The Imperial Gate, the symbol of Eiheiji temple, is only opened for the ceremony of a new chief abbot, or welcoming guests from Imperial family.
- 1 What is Eiheiji?
- 2 Stone Pillars at the Gate
- 3 Architecture
- 4 History
- 5 Lives of Zen monks
- 6 Visitors' rules
- 7 Zazen Practice for visitors
- 8 Map
- 9 Need a Tour Guide at Eiheiji Zen Monastery?
What is Eiheiji?
Eiheiji(永平寺) literally means the temple of ”eternal peace”, and it’s one of the two head temples of Soto Zen Buddhism. “Soto” is one of the denominations of Zen Buddhism established by Dogen-Zenji. Eiheiji is the Zen training monastery and the majority of its trainees are sons of priests at branch temples around the country. Nearly 200 young monk trainees are doing strict training here.
Stone Pillars at the Gate
This is the gate called the Dragon gate, and there is a pair of stone pillars. The right pillar says, “One drop of water in the bottom of the dipper”. The left one says, “One hundred billion people dip into the stream”. There is an anecdote of Dogen-Zenji, the founder of Eiheiji temple. After using water of his dipper, there was one drop of water in the bottom of the dipper. He didn’t throw it away around him, and preached a sermon to the drop of water, and returned it to the mountain stream. Thousands of millions of people can receive his teachings at downstream.
Eiheiji is also famous for its wide-spread monastery complex which consists of over 70 halls and towers, stretching 330,000 square meters. Among them, 7 essential buildings are called “Shichido-Garan”, and the layout and the architectures are based on 13th century Chinese Song dynasty model.
Sanmon, or Main Gate
Sanmon, or Main Gate, is a massive Chinese-style gate built in 1749. This is the place where new monks arrive every year. Monks can use this gate only twice in their lifetime. First time is when entering into the training, and second is when leaving the temple after the training.
Butsuden, or Buddha Hall
Buddha Hall is at the center of the 7 important buildings. Three statues of Buddha are enshrined on the central altar; Amitabha, the Buddha of the past; Sakyamuni, the Buddha of the present; and Maitreya, the Buddha of the future.
Hatto, or Dharma Hall
The Dharma Hall is located at the highest place of Eiheiji, and it's the place of many kinds of ceremony including daily morning services. The center is dedicated to the Shokanzeonbosatsu, Sacred Avalokitesvara, and with the 380 tatami mats this is the largest structure in this monastery complex.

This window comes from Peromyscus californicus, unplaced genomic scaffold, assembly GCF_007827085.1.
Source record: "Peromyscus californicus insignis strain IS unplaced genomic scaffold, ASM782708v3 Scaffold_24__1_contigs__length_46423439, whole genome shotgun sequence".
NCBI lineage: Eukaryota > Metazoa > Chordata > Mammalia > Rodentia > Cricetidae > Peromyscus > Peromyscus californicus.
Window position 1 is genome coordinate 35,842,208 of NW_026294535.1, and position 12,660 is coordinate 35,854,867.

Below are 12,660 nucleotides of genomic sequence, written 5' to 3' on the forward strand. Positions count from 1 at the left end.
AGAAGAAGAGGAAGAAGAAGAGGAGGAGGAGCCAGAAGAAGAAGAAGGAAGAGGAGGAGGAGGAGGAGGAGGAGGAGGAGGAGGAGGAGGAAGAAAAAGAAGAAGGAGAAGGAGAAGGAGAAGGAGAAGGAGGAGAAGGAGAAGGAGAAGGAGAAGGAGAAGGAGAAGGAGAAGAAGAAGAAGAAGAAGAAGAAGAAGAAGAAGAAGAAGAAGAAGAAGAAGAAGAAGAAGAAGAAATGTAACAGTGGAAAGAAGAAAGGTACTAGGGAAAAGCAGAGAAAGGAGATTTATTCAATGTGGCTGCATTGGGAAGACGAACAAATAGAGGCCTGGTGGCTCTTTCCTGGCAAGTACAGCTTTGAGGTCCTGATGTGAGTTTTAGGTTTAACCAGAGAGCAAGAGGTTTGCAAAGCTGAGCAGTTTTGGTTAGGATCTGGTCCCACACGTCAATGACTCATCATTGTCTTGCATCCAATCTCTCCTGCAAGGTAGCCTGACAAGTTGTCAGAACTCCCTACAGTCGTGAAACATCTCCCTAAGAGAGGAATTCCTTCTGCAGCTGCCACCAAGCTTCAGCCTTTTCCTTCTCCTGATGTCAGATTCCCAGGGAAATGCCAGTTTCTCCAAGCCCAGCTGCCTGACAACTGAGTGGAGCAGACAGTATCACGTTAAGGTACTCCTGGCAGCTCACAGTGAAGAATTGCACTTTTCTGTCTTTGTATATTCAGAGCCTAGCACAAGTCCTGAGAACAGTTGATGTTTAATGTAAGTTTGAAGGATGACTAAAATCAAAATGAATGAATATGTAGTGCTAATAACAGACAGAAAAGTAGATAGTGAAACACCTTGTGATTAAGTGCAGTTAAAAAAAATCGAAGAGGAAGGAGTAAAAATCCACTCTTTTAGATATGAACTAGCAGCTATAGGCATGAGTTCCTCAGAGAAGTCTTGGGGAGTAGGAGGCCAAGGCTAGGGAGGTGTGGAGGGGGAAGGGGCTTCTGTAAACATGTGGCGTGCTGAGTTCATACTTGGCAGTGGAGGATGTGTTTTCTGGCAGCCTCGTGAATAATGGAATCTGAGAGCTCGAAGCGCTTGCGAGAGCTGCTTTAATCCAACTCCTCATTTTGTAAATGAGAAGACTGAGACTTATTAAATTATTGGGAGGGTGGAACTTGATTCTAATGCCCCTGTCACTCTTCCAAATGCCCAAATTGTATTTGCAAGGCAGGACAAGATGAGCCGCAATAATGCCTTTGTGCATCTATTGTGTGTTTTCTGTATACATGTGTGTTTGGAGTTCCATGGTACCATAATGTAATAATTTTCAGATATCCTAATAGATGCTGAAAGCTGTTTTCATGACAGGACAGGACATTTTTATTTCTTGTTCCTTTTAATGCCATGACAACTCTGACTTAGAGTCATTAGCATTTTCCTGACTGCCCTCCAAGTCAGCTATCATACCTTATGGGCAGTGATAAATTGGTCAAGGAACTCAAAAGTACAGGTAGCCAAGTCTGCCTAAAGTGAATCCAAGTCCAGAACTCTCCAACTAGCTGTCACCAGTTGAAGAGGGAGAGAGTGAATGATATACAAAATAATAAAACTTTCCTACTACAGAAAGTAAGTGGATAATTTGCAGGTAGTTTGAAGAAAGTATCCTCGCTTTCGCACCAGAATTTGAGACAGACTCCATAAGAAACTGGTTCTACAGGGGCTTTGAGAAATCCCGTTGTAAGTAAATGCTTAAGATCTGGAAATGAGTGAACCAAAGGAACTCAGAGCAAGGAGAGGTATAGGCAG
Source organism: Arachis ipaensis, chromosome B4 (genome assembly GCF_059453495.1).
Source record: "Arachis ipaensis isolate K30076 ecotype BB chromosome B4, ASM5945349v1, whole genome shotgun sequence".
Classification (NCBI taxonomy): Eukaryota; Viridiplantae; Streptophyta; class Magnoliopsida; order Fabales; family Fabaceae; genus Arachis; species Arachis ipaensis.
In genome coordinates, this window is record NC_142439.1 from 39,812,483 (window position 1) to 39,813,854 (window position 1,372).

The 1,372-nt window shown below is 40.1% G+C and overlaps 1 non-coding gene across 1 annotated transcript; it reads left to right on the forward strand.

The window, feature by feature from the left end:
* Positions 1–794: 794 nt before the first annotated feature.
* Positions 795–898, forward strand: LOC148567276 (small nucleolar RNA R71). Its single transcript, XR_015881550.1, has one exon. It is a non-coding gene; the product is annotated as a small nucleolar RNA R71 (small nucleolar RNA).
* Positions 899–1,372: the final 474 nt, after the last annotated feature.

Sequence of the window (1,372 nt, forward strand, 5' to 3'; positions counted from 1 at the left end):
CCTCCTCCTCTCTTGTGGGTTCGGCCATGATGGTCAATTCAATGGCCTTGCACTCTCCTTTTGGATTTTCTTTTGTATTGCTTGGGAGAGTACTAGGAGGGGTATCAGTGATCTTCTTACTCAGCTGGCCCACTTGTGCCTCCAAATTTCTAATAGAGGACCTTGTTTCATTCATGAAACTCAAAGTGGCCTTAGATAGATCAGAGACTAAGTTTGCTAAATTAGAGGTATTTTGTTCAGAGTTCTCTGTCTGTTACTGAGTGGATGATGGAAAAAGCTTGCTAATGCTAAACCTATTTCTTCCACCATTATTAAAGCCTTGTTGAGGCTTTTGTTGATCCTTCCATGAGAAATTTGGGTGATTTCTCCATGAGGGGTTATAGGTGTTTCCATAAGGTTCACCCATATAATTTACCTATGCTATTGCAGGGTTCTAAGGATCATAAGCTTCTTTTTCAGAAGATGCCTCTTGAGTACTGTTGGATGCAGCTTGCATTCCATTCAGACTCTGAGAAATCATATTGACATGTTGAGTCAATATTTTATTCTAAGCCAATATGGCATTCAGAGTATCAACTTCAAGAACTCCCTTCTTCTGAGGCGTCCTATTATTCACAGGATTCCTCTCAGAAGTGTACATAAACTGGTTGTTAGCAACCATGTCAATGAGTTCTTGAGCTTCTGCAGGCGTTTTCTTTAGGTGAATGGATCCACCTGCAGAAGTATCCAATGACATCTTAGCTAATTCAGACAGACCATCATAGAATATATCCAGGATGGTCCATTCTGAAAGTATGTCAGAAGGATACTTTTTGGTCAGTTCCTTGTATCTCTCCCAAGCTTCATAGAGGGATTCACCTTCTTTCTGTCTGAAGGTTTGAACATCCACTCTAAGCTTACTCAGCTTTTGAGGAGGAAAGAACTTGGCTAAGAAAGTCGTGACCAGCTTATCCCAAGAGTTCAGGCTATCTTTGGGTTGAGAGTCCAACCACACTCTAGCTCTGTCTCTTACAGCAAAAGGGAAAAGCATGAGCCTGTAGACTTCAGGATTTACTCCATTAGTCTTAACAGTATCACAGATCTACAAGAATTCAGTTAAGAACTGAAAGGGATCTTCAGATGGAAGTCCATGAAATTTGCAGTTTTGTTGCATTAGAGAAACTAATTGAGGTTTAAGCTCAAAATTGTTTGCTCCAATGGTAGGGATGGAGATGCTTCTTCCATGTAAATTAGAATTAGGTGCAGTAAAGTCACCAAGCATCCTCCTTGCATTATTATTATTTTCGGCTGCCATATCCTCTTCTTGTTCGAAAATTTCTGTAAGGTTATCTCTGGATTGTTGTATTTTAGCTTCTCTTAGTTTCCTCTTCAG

Daikuin, or Administrative building including main kitchen
Food is the source of life, and the kitchen is extremely important place of providing meals. The way food is cooked, served and eaten are all done according to strict rules.
Sodo, or Monks' Hall
Monks do zazen, eat meals, and sleep in this Monks' Hall. Visitors are not allowed to enter this building. One tatami mat space is called “tan”. There is a saying that Monks only need one tan to sleep and a half tan to stand. That is the only space monks are given, and they do zazen, eat meals and sleep there.
Yokushitsu, or Bath House
The bathhouse, one of the three silent places, is located in the eastern part of the compound, and is built opposite to the toilet. The days with number 4 and 9 are called "days of rest", and monks bathe every fifth day. They not only wash their body but also purify them.
Tosu, or Toilet
Tosu, or Toilet is one of the three silent places like Bath House and Monks' Hall. At the entrance, a small statue of Ucchusma, a deity of purification. is enshrined. On entering the toilet, monks do gassho in front of the statue, bow the heads, and silently chant. After finishing it, gassho and bow again to the statue, and go out of the toilet. Dogen Zenji showed how to purify your body and mind, and also how to purify our world.
Dogen-Zenji was born in Kyoto in 1200. “Zenji” is an honorific title given to a distinguished priest. At the age of 13, he climbed Mount Hiei, the headquarters of the Tendai school of Buddhism, and then became a monk.
During the Southern Sung period, Dogen, 24, left Mt. Hiei and traveled to China to seek for the true Buddhist teachings. Finally he encountered Nyojo Zenji, the Dharma heir of the Soto Zen lineage.
After returning to Japan at the age of 28, Dogen Zenji wrote “A Universal Recommendation of Zazen (Fukan Zazengi)” to spread the significance of the authentically transmitted Buddha Dharma.
He first settled at Koshoji temple in Uji, but in 1243 the local samurai named Hatano Yoshishige in Echizen province (now Fukui) invited Dogen Zenji to his place, and Eiheiji temple was founded in 1244.
His teachings have been passed on to his successors steadily for centuries in a secluded mountainous area. Dogen-Zenji passed away in 1253 at the age of 53.
Lives of Zen monks
Eiheiji is a Zen Buddhist monastery where teachings of Shakamuni Buddha are strictly inherited. One of the most fundamental teachings of Soto Zen Buddhism is Zazen, the seated meditation. However, Dogen Zenji taught that all our daily activities including chanting sutras, eating, sleeping, and even cleaning were the another part of practice, just like zazen.
- You should be quiet.
- You are not allowed to touch the bells, drums and other instruments.
- Smoking and drinking alcohol are prohibited.
- Taking pictures of monks is prohibited to protect their privacy. You can take any kinds of photos except monks.
Zazen Practice for visitors
Zazen Practice for visitors is available if you make a reservation in advance.
Map of Eiheiji temple
Book：Eat Sleep Sit, ｗritten by Kaoru Nonomura
Need a Tour Guide at Eiheiji Zen Monastery?
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